Footnote 4. Raish, “Encounters,” 41. B. H. Roberts continued to hold this opinion [Note how Gardner dismisses Cowdery's account as a mere "opinion" instead of a description. This is akin to the argument that everything Joseph said and wrote on this subject was merely opinion, and uninformed at that.] of the hill as the final battle location described in the Book of Mormon: “Meantime I merely call attention to the fact which here concerns me, namely, that central and western New York constitute the great battle fields described in the Book of Mormon as being the place where two nations met practical annihilation, the Jaredites and Nephites; and of which the military fortifications and monuments described by Mr. Priest are the silent witnesses.” B. H. Roberts, New Witnesses for God (Salt Lake City: Deseret News, 1951), 3:73–74; quotation from GospeLink 2001 CD (Salt Lake City: Deseret Book, 2000). [The idea that hundreds of thousands of people died at Cumorah is a misreading of the text, as is evident from Cowdery's description. I explain all this in Moroni's America.]
Gardner proceeds to correctly explain how the "location of the Book of Mormon's Cumorah has become a controversial issue" because of the "Limited Geography Theory" that "places all of the events in Central America, including the destructions of the Nephites and Jaredites at Cumorah."
At this point, Gardner cites William J. Hamblin's classic 1993 piece which I'll also quote here: “Actually, the Limited Geography Model does not insist that there were two Cumorahs. Rather, there was one Cumorah in Mesoamerica, which is always the hill referred to in the Book of Mormon. Thereafter, beginning with Oliver Cowdery (possibly based on a misreading of Mormon 6:6), early Mormons began to associate the Book of Mormon Cumorah with the hill in New York where Joseph Smith found the plates. The Book of Mormon itself is internally consistent on the issue. It seems to have been early nineteenth-century Latter-day Saint interpretation of the text of the Book of Mormon which has caused the confusion on this point. Thus, advocates of the Limited Geography Model are required only to show that their interpretations are consistent with the text of the Book of Mormon itself, not with any nineteenth-century interpretation of the Book of Mormon.”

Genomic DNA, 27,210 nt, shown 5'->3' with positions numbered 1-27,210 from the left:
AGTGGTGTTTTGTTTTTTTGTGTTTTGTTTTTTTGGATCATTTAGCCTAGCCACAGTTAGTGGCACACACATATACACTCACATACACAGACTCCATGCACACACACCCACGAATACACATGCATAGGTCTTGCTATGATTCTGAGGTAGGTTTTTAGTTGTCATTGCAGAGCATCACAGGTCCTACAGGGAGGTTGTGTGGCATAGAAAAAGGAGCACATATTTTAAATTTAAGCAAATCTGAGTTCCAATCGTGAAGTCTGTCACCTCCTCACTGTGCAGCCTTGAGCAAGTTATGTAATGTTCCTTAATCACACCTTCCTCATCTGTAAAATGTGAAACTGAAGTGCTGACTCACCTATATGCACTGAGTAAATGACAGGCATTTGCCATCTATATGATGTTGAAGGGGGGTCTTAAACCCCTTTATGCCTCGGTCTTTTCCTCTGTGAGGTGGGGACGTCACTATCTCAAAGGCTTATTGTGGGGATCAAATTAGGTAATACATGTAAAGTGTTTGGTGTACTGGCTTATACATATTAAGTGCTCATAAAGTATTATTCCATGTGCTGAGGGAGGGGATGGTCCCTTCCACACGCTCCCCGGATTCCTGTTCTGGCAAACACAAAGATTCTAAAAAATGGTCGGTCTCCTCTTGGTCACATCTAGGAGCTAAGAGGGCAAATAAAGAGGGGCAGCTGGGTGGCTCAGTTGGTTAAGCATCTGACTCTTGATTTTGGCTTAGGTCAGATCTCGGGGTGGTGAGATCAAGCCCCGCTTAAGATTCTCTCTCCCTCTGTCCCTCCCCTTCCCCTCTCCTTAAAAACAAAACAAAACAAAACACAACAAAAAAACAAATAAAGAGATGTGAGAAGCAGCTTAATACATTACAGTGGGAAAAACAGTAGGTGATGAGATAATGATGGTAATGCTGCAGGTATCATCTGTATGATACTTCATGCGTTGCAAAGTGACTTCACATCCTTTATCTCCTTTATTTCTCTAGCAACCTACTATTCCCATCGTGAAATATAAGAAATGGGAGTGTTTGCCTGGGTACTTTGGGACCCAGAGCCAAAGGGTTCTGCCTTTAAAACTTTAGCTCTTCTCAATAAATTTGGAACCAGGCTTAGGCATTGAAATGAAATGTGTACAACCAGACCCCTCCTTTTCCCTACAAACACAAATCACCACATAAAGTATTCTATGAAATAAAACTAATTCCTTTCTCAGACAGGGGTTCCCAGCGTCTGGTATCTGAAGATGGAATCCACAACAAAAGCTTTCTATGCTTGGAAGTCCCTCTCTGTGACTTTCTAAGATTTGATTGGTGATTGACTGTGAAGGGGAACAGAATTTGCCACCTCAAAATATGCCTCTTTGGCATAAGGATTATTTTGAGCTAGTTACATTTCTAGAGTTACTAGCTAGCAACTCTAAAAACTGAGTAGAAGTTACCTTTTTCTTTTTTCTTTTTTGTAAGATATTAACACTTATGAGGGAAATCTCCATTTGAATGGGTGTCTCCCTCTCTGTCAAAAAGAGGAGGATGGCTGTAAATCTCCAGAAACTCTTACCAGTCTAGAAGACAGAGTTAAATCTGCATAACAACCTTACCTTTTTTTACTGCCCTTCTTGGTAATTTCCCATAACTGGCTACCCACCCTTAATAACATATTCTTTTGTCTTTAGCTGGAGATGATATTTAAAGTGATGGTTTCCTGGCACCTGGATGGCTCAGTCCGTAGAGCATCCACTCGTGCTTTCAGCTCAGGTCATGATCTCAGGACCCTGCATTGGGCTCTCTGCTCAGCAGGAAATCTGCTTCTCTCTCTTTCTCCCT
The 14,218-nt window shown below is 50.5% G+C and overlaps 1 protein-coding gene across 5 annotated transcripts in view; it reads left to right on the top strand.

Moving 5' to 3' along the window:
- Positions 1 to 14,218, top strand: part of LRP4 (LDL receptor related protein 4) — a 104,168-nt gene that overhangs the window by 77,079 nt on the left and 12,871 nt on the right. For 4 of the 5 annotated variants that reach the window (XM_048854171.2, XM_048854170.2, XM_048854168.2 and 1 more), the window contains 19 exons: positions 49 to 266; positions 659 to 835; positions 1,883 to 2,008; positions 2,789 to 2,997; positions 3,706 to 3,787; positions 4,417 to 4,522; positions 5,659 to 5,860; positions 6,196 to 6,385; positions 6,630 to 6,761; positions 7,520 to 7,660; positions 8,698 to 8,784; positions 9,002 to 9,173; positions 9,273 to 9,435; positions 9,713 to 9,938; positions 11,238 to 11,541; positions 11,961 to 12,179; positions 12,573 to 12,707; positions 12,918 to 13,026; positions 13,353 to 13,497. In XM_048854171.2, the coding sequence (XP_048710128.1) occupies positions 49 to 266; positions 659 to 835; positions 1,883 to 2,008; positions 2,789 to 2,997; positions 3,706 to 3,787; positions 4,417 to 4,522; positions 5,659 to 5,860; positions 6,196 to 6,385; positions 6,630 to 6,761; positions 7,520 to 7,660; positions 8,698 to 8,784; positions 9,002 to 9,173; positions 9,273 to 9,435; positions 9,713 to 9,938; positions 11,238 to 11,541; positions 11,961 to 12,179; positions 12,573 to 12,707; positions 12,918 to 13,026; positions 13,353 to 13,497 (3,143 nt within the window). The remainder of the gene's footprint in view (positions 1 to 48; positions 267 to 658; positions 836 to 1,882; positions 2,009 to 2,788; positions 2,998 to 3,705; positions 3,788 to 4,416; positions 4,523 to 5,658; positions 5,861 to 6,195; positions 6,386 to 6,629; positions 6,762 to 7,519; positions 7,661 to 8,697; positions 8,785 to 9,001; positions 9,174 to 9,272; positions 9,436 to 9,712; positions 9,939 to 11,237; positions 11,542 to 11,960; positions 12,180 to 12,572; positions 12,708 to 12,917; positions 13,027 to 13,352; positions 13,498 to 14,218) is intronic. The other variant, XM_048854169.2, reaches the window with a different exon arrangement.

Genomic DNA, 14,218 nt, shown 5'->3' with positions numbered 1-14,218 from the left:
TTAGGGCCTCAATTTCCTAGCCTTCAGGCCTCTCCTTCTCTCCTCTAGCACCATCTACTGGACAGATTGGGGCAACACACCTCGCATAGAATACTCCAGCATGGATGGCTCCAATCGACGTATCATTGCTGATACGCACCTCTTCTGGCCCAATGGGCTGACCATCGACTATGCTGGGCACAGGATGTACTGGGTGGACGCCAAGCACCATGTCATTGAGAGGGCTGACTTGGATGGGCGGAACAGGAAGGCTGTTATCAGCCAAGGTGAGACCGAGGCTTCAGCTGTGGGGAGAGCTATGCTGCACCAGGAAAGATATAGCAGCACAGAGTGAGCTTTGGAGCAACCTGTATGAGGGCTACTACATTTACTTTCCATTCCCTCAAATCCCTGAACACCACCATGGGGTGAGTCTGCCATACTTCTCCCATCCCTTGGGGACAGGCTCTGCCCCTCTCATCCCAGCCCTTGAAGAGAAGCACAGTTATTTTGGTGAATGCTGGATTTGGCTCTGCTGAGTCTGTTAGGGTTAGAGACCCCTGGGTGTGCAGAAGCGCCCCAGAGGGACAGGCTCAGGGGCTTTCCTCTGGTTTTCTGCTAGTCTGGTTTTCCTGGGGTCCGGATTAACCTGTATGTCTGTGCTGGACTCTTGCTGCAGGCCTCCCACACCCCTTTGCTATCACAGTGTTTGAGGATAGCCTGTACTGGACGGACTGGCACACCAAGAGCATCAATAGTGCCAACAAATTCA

So much for me misrepresenting what they're teaching, right?
In case you didn't notice the irony, it was "early nineteenth-century Latter-day Saint interpretation of the text" that gave us the 1842 Mesoamerican articles in the Times and Seasons! Those articles are the ones that caused the confusion on this point, not Cowdery's Letter #7 and everything Joseph said and wrote on the issue.
This argument is akin to the "hinterlands" argument; i.e., it is absolutely correct, but backward.
In this case, the Book of Mormon, as Hamblin would require, is internally consistent on the issue--but only when Cumorah is in New York. Move it to an unknown location in Mesoamerica and it could be, literally, anywhere--which seems to be part of the attraction for Mesoamerica for the proponents of that setting. But Hamblin is exactly correct when he writes that we don't need to be consistent with the "nineteenth-century interpretation;" he just doesn't realize it is the nineteenth-century Mesoamerican interpretation that we can ignore.
I'm going to stop here because Gardner proceeds to offer a criticism of the North American setting that is outdated, even for 2008. I'll give him the benefit of the doubt and assume he knows more about North America now than he did back then.
He even makes the fundamental error about Sidon that I hope, by now, he and other Mesoamericanists recognize.
Gardner is releasing a new book soon. I look forward to it because I'm assuming his book does not make the same mistakes about history, archaeology, and anthropology he made in this article.